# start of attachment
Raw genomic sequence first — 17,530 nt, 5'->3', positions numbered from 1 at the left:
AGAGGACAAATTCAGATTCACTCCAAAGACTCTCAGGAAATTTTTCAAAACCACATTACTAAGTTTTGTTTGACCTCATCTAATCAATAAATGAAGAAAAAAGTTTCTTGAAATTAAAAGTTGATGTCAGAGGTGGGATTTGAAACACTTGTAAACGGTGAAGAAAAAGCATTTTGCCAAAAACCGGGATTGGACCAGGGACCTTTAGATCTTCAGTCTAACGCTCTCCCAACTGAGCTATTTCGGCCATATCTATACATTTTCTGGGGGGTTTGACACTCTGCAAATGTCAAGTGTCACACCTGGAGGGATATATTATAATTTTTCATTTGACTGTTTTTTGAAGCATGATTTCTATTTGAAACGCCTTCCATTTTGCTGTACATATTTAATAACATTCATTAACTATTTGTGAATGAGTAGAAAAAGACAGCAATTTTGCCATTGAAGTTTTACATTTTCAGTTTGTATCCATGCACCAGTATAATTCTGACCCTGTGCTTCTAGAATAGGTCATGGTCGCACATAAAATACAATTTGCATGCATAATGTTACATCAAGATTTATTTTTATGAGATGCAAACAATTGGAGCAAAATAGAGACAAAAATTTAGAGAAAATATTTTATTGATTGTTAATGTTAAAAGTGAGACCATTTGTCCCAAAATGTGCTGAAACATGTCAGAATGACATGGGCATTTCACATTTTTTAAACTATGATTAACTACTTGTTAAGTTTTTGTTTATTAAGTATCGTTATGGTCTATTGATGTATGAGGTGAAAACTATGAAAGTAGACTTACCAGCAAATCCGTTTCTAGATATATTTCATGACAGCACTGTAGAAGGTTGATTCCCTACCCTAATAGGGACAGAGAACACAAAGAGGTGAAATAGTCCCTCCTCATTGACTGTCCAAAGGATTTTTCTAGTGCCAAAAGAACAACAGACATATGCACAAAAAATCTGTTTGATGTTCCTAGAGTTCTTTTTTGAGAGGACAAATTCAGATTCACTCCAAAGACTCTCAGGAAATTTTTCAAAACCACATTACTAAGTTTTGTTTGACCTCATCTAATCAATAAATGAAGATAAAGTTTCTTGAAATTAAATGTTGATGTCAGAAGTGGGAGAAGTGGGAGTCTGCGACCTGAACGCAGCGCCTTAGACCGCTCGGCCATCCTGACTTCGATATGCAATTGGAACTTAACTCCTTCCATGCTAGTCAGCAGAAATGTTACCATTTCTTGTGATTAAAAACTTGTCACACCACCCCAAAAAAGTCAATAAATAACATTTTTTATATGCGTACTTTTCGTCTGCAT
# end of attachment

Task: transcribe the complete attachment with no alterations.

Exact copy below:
Raw genomic sequence first — 17,530 nt, 5'->3', positions numbered from 1 at the left:
AGAGGACAAATTCAGATTCACTCCAAAGACTCTCAGGAAATTTTTCAAAACCACATTACTAAGTTTTGTTTGACCTCATCTAATCAATAAATGAAGAAAAAAGTTTCTTGAAATTAAAAGTTGATGTCAGAGGTGGGATTTGAAACACTTGTAAACGGTGAAGAAAAAGCATTTTGCCAAAAACCGGGATTGGACCAGGGACCTTTAGATCTTCAGTCTAACGCTCTCCCAACTGAGCTATTTCGGCCATATCTATACATTTTCTGGGGGGTTTGACACTCTGCAAATGTCAAGTGTCACACCTGGAGGGATATATTATAATTTTTCATTTGACTGTTTTTTGAAGCATGATTTCTATTTGAAACGCCTTCCATTTTGCTGTACATATTTAATAACATTCATTAACTATTTGTGAATGAGTAGAAAAAGACAGCAATTTTGCCATTGAAGTTTTACATTTTCAGTTTGTATCCATGCACCAGTATAATTCTGACCCTGTGCTTCTAGAATAGGTCATGGTCGCACATAAAATACAATTTGCATGCATAATGTTACATCAAGATTTATTTTTATGAGATGCAAACAATTGGAGCAAAATAGAGACAAAAATTTAGAGAAAATATTTTATTGATTGTTAATGTTAAAAGTGAGACCATTTGTCCCAAAATGTGCTGAAACATGTCAGAATGACATGGGCATTTCACATTTTTTAAACTATGATTAACTACTTGTTAAGTTTTTGTTTATTAAGTATCGTTATGGTCTATTGATGTATGAGGTGAAAACTATGAAAGTAGACTTACCAGCAAATCCGTTTCTAGATATATTTCATGACAGCACTGTAGAAGGTTGATTCCCTACCCTAATAGGGACAGAGAACACAAAGAGGTGAAATAGTCCCTCCTCATTGACTGTCCAAAGGATTTTTCTAGTGCCAAAAGAACAACAGACATATGCACAAAAAATCTGTTTGATGTTCCTAGAGTTCTTTTTTGAGAGGACAAATTCAGATTCACTCCAAAGACTCTCAGGAAATTTTTCAAAACCACATTACTAAGTTTTGTTTGACCTCATCTAATCAATAAATGAAGATAAAGTTTCTTGAAATTAAATGTTGATGTCAGAAGTGGGAGAAGTGGGAGTCTGCGACCTGAACGCAGCGCCTTAGACCGCTCGGCCATCCTGACTTCGATATGCAATTGGAACTTAACTCCTTCCATGCTAGTCAGCAGAAATGTTACCATTTCTTGTGATTAAAAACTTGTCACACCACCCCAAAAAAGTCAATAAATAACATTTTTTATATGCGTACTTTTCGTCTGCAT